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What I Wish People Understood About INFJs
1. INFJs might be confused for extroverts, but we are honest-to-goodness introverts.
Many people, when they try to guess my personality type, assume that I’m an extrovert — or even an ambivert. While it is true that INFJs take a natural interest in people, we need plenty of time alone to recharge. (We are introverts, after all.) I love people, but I find socializing to be exhausting, and can only talk for so long before I feel the need to be alone for a while.
2. We often resort to people-pleasing without even realizing it.
I, for one, hate this about myself. In countless situations when I have been talking with someone, especially someone I did not know well, a part of my mind promptly figured out what that person expected me to be or act like, and I listened to it. Often, it feels easier to be the person that others expect me to be instead of the person who I really am. It is a struggle that I continue to work on.
3. INFJs tend to wear a “mask” that can be difficult to take off.
For me, it feels uncomfortably vulnerable to be without this mask, which, over the years, I have carefully crafted. I am almost never without it while in front of other people, so anyone who gets to see the “real me” knows that they are special to me, being one of a small number of people with whom I am completely comfortable. One of my deepest wishes, though, is that one day someone will see through my mask on their own and know that it does not even come close to defining who I am at my core.
4. We seem quiet and sweet at first glance, but if you violate something that we strongly believe in, we will fight fiercely.
When INFJs are angry, we are determined. This is related to what is known as the INFJ door slam. If you hurt an INFJ enough times, you can say goodbye to your friendship with them. The very few times I have “slammed the door” in the past, I locked that person out of my life completely, in fear of being burned yet again: blocked them on social media, deleted their contact from my phone, and ignored them in almost every way possible. Similarly, if INFJs see even a small injustice that is able to be stopped, we may fight tirelessly against it.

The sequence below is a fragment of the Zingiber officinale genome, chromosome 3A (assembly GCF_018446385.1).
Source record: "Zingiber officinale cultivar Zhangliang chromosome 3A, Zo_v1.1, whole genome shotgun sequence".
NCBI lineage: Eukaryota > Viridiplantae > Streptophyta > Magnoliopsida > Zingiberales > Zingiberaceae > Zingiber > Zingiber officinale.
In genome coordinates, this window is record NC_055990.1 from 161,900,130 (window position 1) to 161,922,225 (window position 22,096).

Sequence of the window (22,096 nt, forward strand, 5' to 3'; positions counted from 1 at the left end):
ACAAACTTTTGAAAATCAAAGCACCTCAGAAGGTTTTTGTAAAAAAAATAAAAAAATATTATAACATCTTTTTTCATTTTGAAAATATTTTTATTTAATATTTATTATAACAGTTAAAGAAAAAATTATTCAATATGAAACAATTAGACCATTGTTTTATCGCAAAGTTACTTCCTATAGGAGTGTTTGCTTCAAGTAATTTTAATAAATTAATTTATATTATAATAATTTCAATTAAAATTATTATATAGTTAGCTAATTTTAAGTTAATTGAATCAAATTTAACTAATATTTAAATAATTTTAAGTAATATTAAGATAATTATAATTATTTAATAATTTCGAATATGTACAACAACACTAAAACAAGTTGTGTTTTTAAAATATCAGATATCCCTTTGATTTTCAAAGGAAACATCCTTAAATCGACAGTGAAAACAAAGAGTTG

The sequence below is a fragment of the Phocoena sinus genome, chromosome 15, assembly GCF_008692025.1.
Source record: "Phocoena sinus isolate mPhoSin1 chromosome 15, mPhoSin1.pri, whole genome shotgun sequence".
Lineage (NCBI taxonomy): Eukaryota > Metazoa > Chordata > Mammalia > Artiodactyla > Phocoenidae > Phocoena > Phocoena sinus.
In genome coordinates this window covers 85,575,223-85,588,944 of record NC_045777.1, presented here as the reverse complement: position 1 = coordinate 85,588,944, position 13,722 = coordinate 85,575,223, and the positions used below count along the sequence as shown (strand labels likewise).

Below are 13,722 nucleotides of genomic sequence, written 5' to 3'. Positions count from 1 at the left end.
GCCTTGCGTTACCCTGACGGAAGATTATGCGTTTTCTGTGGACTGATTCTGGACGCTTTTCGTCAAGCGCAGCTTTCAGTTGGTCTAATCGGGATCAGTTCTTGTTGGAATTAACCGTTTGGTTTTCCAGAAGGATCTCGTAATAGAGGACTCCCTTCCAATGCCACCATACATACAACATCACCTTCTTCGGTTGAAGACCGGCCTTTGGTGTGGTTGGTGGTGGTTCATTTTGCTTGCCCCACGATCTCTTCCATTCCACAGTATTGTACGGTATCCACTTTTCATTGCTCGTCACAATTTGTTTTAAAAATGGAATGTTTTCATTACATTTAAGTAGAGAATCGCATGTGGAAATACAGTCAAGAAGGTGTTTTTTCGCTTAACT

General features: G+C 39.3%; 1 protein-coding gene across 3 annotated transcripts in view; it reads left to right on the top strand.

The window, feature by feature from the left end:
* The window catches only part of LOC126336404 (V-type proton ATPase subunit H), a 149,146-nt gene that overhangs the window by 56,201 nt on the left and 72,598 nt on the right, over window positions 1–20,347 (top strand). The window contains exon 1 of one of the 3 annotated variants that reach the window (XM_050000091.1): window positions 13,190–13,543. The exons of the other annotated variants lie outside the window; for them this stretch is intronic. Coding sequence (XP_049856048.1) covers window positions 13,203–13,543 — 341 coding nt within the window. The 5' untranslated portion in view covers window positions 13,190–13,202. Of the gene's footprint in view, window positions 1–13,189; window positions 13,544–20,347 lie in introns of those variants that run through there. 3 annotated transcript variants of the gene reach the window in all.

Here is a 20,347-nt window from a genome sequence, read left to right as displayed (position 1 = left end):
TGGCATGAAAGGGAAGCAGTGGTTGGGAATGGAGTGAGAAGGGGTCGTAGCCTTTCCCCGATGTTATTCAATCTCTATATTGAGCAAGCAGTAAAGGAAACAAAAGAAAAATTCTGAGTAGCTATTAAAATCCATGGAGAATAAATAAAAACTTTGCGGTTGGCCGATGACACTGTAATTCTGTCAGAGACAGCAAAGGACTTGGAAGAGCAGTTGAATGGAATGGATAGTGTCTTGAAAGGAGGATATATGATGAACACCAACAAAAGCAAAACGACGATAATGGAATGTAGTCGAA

5. INFJs crave deep conversations and connections.
This, I know, applies to many introverts, and not just those with the INFJ personality type. A big part of what causes INFJs to hate small talk with a passion is we perceive it to be the number one thing that prevents connections from forming between people. And our society uses an unreasonably large amount of small talk. “The weather today is exquisite!” and “I’ve been really busy with work lately.” Topics like this are merely used to fill the silence, and although I appreciate avoiding awkward silences more than anyone, I constantly wish to talk about things more complex than this. I want to know your dreams for the future, what you love about life, what you hate about it. I want to know what makes you you.
6. Many of us are extremely idealistic.
To this day, I am not sure whether I consider this to be one of my gifts or one of my flaws. My heartfelt wish to make the world a tiny bit better will hopefully lead to me making a difference, but often I think that I should just try to accept the world as it is. However, I do not think I will ever stop being idealistic, and it has a good effect on my life. My love of writing definitely comes from my wish to change the world for the better, as does my appreciation for art and music. It makes me happy to see beautiful things being put passionately out into the world.
7. We feel things deeply.
While you have probably heard this about us time and time again, it is important to keep in mind. Despite sometimes struggling with intense feelings, INFJs find emotions to be remarkably beautiful, as they are what make everyone human. Many INFJs can relate to the experience of feeling inexplicably happy from something as simple as watching a radiant evening sunset, or of feeling overwhelmingly upset after seeing a commercial on television that raises awareness about animal cruelty. Although the fact that our emotions run deeply can be painful in certain situations, it can also be wonderful, and is part of what makes us who we are.
Being an INFJ has its ups and downs, just like any other personality type. All we can do is learn and grow as people, try to make the world a little bit better than it is, and hope that one day others will understand these things about us.